Figure 3. View of support of the femur and tibia, after removal of the prosthesis.
Table 1 shows the age and sex distribution of the patients evaluated. The majority of the patients were female (79.0%), aged 60 to 70 years (46.9%). The proportion comparison test was significant in the two factors evaluated (p-value < 0.001 and 0.028, respectively), indicating that these groups were relatively more frequent among the patients evaluated.
Table 2 shows the distribution of factors related to the clinical profile of patients. The majority of patients presented right gonarthrosis (52.5%) and clinical diseases (82.7%). Systemic arterial hypertension and Diabetes Mellitus were the most prevalent associated diseases―59.0% and 14.0%, respectively. The proportion comparison test was significant in all factors evaluated, except on the affected side (p-value = 0.655), indicating that the number of patients with left-sided gonarthrosis is proportional to the number of patients with right-sided gonarthrosis.
Table 1. Distribution of the personal profile of evaluated patients.
¹p-valor of the chi-square test for proportion comparison.
Table 2. Distribution of the clinical profile of evaluated patients.
¹p-value of the chi-square test for proportion comparison. *Diseases that presented unit frequency. Systemic arterial hypertension (SAH); Diabetes Mellitus (DM); Systemic Lupus Erythemasosus (SLE).
Table 3 shows the distribution of the characteristics of the surgery performed. The majority of patients remained hospitalized for 5 days or more (34.6%), performed total right knee arthroplasty (TRKA) (52.5%) and underwent surgery for 2 to 3 hours (74.1%). On average, hospitalization was 7.2 days and surgery time was 2.4 hours. The proportion comparison test was significant only regarding the duration of surgery (p-value < 0.001), indicating that it is relatively more frequent for surgeries to last 2 to 3 hours.
Table 4 shows the distribution of factors related to infection. The majority of patients treated did not present infection (84.0%), took a prophylactic antibiotic
Table 3. Distribution of the characteristics of the surgery performed.
¹p-value of the chi-square test for proportion comparison. *Diseases that presented unit frequency. Total Knee Arthroplasty (TKA)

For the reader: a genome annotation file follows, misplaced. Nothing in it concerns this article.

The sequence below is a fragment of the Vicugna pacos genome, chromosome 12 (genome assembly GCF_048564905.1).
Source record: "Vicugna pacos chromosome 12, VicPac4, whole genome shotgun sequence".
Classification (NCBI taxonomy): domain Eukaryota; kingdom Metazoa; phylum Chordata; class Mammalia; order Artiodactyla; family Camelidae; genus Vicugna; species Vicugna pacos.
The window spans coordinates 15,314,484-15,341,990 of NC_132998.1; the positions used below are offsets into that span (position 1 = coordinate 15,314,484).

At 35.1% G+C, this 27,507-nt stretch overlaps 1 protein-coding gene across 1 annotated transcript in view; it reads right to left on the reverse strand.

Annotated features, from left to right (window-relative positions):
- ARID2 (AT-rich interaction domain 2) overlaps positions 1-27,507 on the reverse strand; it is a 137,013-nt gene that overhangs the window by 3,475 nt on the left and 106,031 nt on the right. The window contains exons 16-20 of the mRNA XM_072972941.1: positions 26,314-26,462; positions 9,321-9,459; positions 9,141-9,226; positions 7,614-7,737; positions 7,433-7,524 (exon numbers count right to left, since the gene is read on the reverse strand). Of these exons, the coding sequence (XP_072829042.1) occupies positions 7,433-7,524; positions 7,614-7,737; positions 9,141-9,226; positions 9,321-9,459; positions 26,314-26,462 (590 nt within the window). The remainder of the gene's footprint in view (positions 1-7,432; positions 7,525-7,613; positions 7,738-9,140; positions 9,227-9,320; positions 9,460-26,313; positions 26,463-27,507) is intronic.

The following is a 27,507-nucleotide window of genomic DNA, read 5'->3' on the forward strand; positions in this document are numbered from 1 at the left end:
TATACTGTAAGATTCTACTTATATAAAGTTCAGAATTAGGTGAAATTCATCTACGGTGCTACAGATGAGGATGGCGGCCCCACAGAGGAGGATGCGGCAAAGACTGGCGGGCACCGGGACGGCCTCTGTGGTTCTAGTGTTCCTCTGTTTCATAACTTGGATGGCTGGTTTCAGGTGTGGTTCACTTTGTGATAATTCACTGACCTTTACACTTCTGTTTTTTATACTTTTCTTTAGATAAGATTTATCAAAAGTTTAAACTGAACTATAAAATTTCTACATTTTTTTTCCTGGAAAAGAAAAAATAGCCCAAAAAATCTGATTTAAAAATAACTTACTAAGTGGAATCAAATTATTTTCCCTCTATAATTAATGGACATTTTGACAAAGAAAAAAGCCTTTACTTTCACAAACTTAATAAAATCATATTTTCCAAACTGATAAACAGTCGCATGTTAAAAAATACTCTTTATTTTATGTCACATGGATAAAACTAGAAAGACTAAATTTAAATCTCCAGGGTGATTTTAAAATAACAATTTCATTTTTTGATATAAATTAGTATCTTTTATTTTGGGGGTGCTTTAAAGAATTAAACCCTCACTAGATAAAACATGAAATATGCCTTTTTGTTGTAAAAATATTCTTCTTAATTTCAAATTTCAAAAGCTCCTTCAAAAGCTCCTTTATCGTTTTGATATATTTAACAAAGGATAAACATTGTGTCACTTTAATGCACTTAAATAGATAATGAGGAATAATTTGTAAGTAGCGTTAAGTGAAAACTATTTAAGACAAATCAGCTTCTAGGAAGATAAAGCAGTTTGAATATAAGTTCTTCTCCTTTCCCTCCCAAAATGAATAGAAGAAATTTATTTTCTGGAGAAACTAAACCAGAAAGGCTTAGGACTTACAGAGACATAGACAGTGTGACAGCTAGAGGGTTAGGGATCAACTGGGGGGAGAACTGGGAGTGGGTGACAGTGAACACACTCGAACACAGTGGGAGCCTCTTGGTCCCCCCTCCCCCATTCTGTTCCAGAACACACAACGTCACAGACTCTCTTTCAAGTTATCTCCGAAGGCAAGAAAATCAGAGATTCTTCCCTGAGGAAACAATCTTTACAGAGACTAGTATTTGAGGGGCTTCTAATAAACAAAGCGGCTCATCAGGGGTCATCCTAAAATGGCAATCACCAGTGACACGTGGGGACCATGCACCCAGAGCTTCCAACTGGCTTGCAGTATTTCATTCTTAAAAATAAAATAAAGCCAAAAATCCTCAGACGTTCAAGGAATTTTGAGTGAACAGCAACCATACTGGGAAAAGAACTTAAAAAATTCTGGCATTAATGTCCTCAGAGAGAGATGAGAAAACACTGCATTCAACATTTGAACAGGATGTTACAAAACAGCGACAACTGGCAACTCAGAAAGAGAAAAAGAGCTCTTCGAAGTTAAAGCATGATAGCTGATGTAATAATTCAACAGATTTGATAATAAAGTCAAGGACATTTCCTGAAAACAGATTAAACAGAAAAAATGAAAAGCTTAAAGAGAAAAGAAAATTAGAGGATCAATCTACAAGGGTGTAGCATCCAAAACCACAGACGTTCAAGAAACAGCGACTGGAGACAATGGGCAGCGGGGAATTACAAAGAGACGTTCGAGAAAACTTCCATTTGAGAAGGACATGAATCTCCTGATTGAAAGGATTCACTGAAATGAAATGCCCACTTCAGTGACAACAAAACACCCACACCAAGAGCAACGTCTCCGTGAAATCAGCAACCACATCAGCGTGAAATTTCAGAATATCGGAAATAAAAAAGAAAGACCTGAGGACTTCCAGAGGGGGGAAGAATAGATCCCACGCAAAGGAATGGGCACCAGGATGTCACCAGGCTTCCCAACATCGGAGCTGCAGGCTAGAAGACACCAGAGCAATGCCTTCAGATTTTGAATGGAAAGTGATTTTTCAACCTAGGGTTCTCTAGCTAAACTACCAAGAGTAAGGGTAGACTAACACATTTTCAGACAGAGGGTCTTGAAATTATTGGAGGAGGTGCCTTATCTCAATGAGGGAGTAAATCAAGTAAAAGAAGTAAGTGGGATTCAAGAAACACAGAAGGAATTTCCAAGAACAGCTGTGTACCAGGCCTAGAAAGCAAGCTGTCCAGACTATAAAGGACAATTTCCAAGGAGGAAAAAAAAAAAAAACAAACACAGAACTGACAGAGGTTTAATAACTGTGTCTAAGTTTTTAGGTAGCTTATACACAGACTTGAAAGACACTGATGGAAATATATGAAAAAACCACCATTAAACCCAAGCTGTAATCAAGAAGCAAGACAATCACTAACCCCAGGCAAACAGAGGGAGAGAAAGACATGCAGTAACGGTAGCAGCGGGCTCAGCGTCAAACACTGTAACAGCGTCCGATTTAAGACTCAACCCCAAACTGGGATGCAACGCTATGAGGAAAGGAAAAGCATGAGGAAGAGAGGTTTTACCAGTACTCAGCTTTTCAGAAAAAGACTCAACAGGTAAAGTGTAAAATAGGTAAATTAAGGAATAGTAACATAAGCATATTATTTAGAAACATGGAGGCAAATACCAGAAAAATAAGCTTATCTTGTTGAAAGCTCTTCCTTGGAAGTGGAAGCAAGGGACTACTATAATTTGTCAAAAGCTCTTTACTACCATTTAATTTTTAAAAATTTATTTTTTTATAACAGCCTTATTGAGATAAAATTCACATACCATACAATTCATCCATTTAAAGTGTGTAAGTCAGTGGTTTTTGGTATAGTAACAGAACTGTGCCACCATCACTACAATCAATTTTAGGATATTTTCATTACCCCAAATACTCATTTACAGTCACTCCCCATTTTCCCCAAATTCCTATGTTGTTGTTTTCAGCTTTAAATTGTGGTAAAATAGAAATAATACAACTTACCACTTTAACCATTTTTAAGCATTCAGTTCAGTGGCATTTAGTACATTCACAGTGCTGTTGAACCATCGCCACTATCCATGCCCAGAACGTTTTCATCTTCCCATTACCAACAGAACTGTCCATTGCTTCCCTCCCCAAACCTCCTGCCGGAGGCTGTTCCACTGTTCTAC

Table 4. Distribution of factors related to infection and treatment of infection.
¹p-value of the chi-square test for proportion comparison. Prophylactic antibiotic therapy (PATB). Anesthesiologist Physical Status Classification System (ASAPS: I-A normal healthy patient, II-A patient with mild systemic disease, III-A patient with severe systemic disease, IV-A patient with severe systemic disease that is a constant threat to life, V-A moribund patient who is not expected to survive without the operation, moribund patient who is not expected to survive without the operation, VI-A declared brain-dead patient whose organs are being removed for donor purposes).
(88.9%) and were classified in group II of the ASAPS (79.0%). The proportion-comparison test was significant in all factors evaluated (p-value < 0.001), indicating that the profile described was significantly more prevalent among the patients evaluated.
Table 5 shows the distribution of infection according to the personal and clinical profile, as well as the treatment characteristics. A higher prevalence of infection was verified in the group of male patients (23.5%), age over 70 years (25.0%), left knee arthrosis (17.9%), with comorbidities (17.9%), length of hospital stay of 6 or more days (72.2%), total left knee arthroplasty (17.9%), surgical time of up to 2 hours (20%), use of prophylactic antibiotics (16.7%), and classification level II in the ASAPS (18.8%). The study showed that even though a
Table 5. Distribution of infection according to personal and clinical profiles, and treatment characteristics.
¹p-value of the chi-square test for independence. 2p-value of Fisher’s exact test. Total knee Arthroplasty (TKN). ASAPS (American Society Anesthesiologist Functional Classification). Prophylactic antibiotic therapy (PATB).
higher prevalence of infection was found in these groups, the independence test was not significant in any of the evaluated factors (p-value greater than 0.05), indicating that these variables (factors) are not determinant for infection.